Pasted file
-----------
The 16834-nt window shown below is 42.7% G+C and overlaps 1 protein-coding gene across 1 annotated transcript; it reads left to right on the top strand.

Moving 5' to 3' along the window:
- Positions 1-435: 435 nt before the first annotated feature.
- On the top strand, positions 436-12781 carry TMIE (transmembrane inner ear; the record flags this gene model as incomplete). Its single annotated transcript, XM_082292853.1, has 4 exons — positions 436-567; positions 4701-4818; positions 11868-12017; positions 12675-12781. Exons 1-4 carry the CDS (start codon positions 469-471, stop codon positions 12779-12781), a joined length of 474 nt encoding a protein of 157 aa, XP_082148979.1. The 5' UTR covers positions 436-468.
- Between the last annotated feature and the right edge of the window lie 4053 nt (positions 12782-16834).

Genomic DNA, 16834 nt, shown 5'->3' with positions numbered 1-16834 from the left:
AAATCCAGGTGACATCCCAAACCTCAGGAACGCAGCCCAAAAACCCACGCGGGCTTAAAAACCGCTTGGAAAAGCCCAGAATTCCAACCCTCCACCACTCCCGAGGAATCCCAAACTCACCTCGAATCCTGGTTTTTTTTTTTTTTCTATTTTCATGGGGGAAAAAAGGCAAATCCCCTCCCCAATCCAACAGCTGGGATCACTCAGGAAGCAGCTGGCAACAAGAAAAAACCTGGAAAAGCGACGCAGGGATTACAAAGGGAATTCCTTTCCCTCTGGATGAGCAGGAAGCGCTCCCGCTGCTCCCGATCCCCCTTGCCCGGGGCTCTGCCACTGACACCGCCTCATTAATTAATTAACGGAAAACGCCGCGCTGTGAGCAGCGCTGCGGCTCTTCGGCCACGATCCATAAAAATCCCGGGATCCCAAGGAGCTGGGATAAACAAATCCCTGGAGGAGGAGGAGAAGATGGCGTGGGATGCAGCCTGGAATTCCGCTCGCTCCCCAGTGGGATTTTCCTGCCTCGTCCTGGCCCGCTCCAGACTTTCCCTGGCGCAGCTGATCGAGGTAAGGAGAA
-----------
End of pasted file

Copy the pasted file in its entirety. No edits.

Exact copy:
The 16834-nt window shown below is 42.7% G+C and overlaps 1 protein-coding gene across 1 annotated transcript; it reads left to right on the top strand.

Moving 5' to 3' along the window:
- Positions 1-435: 435 nt before the first annotated feature.
- On the top strand, positions 436-12781 carry TMIE (transmembrane inner ear; the record flags this gene model as incomplete). Its single annotated transcript, XM_082292853.1, has 4 exons — positions 436-567; positions 4701-4818; positions 11868-12017; positions 12675-12781. Exons 1-4 carry the CDS (start codon positions 469-471, stop codon positions 12779-12781), a joined length of 474 nt encoding a protein of 157 aa, XP_082148979.1. The 5' UTR covers positions 436-468.
- Between the last annotated feature and the right edge of the window lie 4053 nt (positions 12782-16834).

Genomic DNA, 16834 nt, shown 5'->3' with positions numbered 1-16834 from the left:
AAATCCAGGTGACATCCCAAACCTCAGGAACGCAGCCCAAAAACCCACGCGGGCTTAAAAACCGCTTGGAAAAGCCCAGAATTCCAACCCTCCACCACTCCCGAGGAATCCCAAACTCACCTCGAATCCTGGTTTTTTTTTTTTTTCTATTTTCATGGGGGAAAAAAGGCAAATCCCCTCCCCAATCCAACAGCTGGGATCACTCAGGAAGCAGCTGGCAACAAGAAAAAACCTGGAAAAGCGACGCAGGGATTACAAAGGGAATTCCTTTCCCTCTGGATGAGCAGGAAGCGCTCCCGCTGCTCCCGATCCCCCTTGCCCGGGGCTCTGCCACTGACACCGCCTCATTAATTAATTAACGGAAAACGCCGCGCTGTGAGCAGCGCTGCGGCTCTTCGGCCACGATCCATAAAAATCCCGGGATCCCAAGGAGCTGGGATAAACAAATCCCTGGAGGAGGAGGAGAAGATGGCGTGGGATGCAGCCTGGAATTCCGCTCGCTCCCCAGTGGGATTTTCCTGCCTCGTCCTGGCCCGCTCCAGACTTTCCCTGGCGCAGCTGATCGAGGTAAGGAGAA